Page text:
# Tokenizing PowerShell Scripts

By turning PowerShell code into tokens and structures, you can find errors, auto-document your code, and create powerful refactoring tools.

By turning PowerShell code into tokens and structures, you can find errors, auto-document your code, and create powerful refactoring tools.

## Colorful World of Tokens

Whenever you load PowerShell code into specialized editors, the code gets magically colored, and each color represents a given token type. The colors can help you understand how PowerShell interprets your code.

Generic editors without a built-in PowerShell Engine like notepad++ or VSCode use complex regular expressions to try and identify the correct tokens. A 100% precise tokenization however comes directly from the PowerShell Parser and is not the result of generic RegEx rules. In this article series we’ll look at all the goodness the PowerShell Parser is willing to share with you.

At the end of today, you get a new command: Test-PSOneScript parses one - or thousands - of PowerShell files and returns always 100% accurate tokens in no time. It is part of our PSOneTools module, so just install the latest version to get your hands on the command, or use the source code presented later in this article.

Install-Module -Name PSOneTools -Scope CurrentUser -Force


With tokens you can do a whole bunch of interesting things, for example:

• Auto-document code and create lists of variables, commands, or method calls found in a script
• Identify syntax errors that make the parser choke
• Perform a security analysis and identify scripts using risky commands

## PSParser Overview

The PSParser is the original parser built into the early versions of PowerShell. Even though it is old, it is still part of all PowerShell versions and very useful because of its simplicity. It distinguishes 20 different token types:

PS> [Enum]::GetNames([System.Management.Automation.PSTokenType]).Count
20

PS> [Enum]::GetNames([System.Management.Automation.PSTokenType]) | Sort-Object
Attribute
Command
CommandArgument
CommandParameter
Comment
GroupEnd
GroupStart
Keyword
LineContinuation
LoopLabel
Member
NewLine
Number
Operator
Position
StatementSeparator
String
Type
Unknown
Variable


When you use PSParser to tokenize PowerShell code, it reads your code character by character and groups the characters into meaningful words, the tokens. If the PSParser encounters characters it isn’t expecting, it generates Syntax Errors, i.e. when a string starts with double-quotes but ends with single-quotes.

## Tokenizing PowerShell Code

Use Tokenize() to tokenize PowerShell code. Here is a simple example:

# the code that you want tokenized:
$code = { # this is some test code$service = Get-Service |
Where-Object Status -eq Running
}

# create a variable to receive syntax errors:
$errors =$null
# tokenize PowerShell code:
$tokens = [System.Management.Automation.PSParser]::Tokenize($code, [ref]$errors) # analyze errors: if ($errors.Count -gt 0)
{
# move the nested token up one level so we see all properties:
$syntaxError =$errors | Select-Object -ExpandProperty Token -Property Message
$syntaxError } else {$tokens
}


PS> $tokens[0..2] Content : Type : NewLine Start : 0 Length : 2 StartLine : 1 StartColumn : 1 EndLine : 2 EndColumn : 1 Content : # this is some test code Type : Comment Start : 4 Length : 24 StartLine : 2 StartColumn : 3 EndLine : 2 EndColumn : 27 Content : Type : NewLine Start : 28 Length : 2 StartLine : 2 StartColumn : 27 EndLine : 3 EndColumn : 1  Each token is represented by a PSToken object which returns the token content as string, the token type, and the exact position where the token was found. ### How Syntax Errors Work If the parser encounters unexpected characters while parsing the code, it generates a syntax error. The parser continues parsing, so there can be multiple syntax errors returned. Let’s create a syntax error and send a string to the parser that is missing its ending quote. To send faulty code to the parser, you cannot use a scriptblock though because scriptblocks are smart and only accept formally correct PowerShell code. That’s why you have to send your faulty PowerShell code to the parser as a string instead of a scriptblock. # the code that you want tokenized:$code = "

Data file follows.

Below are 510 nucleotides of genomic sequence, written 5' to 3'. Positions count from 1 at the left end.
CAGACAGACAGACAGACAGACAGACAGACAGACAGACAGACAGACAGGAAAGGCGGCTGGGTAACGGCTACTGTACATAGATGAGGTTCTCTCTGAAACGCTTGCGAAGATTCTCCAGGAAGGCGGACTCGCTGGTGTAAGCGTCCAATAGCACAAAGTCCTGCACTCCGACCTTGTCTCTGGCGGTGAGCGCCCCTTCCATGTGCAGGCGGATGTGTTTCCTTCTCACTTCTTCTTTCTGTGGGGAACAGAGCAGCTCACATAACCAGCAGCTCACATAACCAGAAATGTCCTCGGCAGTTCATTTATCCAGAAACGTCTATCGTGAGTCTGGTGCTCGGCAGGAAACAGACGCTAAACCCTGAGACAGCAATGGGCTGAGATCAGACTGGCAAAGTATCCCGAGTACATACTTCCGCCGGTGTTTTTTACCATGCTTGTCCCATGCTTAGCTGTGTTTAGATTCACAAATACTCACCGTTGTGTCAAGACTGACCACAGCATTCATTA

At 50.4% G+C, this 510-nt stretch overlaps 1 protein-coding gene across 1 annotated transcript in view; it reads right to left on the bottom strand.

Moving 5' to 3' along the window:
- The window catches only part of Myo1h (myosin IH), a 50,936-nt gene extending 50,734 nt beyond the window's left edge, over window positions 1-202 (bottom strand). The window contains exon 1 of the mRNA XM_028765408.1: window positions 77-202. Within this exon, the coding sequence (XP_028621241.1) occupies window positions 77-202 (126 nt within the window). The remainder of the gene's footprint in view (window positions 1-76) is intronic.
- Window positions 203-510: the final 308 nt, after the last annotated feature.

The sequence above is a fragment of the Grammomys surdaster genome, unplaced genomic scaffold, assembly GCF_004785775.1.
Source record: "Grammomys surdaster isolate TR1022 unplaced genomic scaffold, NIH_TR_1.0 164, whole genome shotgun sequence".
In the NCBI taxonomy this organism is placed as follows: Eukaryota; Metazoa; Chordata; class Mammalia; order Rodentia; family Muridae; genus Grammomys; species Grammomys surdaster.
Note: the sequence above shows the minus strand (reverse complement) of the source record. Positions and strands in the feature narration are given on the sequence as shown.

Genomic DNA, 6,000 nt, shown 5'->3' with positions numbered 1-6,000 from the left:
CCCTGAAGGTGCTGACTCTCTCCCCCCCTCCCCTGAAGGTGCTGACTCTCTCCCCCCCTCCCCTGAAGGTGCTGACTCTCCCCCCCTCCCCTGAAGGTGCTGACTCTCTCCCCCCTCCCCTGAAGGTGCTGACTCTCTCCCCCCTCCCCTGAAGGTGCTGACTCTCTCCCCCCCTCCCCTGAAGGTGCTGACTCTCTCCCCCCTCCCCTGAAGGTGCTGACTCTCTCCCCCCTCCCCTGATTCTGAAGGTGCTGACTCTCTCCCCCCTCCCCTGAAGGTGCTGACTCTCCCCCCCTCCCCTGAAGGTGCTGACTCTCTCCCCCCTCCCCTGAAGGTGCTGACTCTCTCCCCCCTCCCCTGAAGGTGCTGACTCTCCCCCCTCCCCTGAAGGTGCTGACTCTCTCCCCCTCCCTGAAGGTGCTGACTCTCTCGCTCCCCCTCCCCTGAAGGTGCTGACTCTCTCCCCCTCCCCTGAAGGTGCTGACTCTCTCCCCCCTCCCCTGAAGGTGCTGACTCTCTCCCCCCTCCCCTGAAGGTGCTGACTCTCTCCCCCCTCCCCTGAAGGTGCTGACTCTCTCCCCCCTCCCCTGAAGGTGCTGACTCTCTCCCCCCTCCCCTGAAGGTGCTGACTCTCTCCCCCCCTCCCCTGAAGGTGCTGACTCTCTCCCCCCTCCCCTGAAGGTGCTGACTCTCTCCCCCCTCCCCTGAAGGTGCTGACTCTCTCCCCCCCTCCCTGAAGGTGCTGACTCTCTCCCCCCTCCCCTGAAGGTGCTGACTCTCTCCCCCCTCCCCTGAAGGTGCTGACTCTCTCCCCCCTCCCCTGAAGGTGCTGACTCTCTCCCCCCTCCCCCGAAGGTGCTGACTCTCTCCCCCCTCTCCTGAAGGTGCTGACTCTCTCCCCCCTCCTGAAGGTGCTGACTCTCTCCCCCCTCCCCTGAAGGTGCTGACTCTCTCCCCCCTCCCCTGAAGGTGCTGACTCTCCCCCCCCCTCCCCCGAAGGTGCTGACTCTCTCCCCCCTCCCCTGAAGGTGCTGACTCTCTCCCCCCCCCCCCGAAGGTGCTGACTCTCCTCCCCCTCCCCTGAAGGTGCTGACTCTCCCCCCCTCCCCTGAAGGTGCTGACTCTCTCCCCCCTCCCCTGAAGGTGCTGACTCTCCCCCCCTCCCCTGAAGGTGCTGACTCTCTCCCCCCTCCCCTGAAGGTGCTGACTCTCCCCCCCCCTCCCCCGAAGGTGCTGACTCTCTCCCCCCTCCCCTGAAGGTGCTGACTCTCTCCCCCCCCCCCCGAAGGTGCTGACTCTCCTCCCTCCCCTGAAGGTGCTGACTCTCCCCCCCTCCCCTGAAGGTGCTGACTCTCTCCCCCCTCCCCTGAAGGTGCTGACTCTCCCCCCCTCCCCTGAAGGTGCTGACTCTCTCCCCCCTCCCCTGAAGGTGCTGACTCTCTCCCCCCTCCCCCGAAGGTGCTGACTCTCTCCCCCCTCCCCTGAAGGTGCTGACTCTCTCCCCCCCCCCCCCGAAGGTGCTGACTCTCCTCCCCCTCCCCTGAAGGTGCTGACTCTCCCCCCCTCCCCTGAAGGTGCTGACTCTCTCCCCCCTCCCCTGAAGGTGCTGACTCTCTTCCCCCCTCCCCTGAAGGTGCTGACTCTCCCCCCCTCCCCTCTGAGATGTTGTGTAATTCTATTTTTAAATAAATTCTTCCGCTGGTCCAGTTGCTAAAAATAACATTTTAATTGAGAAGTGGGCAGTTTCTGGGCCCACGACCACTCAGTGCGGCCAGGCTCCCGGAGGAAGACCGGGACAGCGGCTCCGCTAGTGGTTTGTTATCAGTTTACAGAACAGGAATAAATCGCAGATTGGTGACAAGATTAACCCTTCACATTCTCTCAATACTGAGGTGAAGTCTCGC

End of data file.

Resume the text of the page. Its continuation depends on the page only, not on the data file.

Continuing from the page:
'Hello
"


When you run the script again, it now returns the syntax error(s):

PS> $syntaxError Message : The string is missing the terminator: '. Content : 'Hello Type : Position Start : 4 Length : 8 StartLine : 2 StartColumn : 3 EndLine : 3 EndColumn : 1  #### Improving Parser Error Objects The parser emits a PSParseError object per syntax error which looks like this: PS>$errors

Token                                Message
-----                                -------
System.Management.Automation.PSToken The string is missing the terminator: '.


Unfortunately, the token details are hidden inside the property Token. So I use a little-known trick to make all properties visible immediately:

Select-Object supports the use of -Property and -ExpandProperty at the same time. So I used -ExpandProperty to take the PSToken object out of Token, plus used -Property to attach the original property Message to the extracted token. As a result, all properties show up immediately:

PS> $errors | Select-Object -ExpandProperty Token -Property Message Message : The string is missing the terminator: '. Content : 'Hello Type : Position Start : 4 Length : 8 StartLine : 2 StartColumn : 3 EndLine : 3 EndColumn : 1  ## Examining Real Scripts To examine real file-based scripts, simply embed the logic from above inside a pipeline-aware function. Test-PSOneScript does exactly this and makes parsing PowerShell files a snap: function Test-PSOneScript { <# .SYNOPSIS Parses a PowerShell Script (*.ps1, *.psm1, *.psd1) .DESCRIPTION Invokes the simple PSParser and returns tokens and syntax errors .EXAMPLE Test-PSOneScript -Path c:\test.ps1 Parses the content of c:\test.ps1 and returns tokens and syntax errors .EXAMPLE Get-ChildItem -Path$home -Recurse -Include *.ps1,*.psm1,*.psd1 -File |
Test-PSOneScript |
Out-GridView

parses all PowerShell files found anywhere in your user profile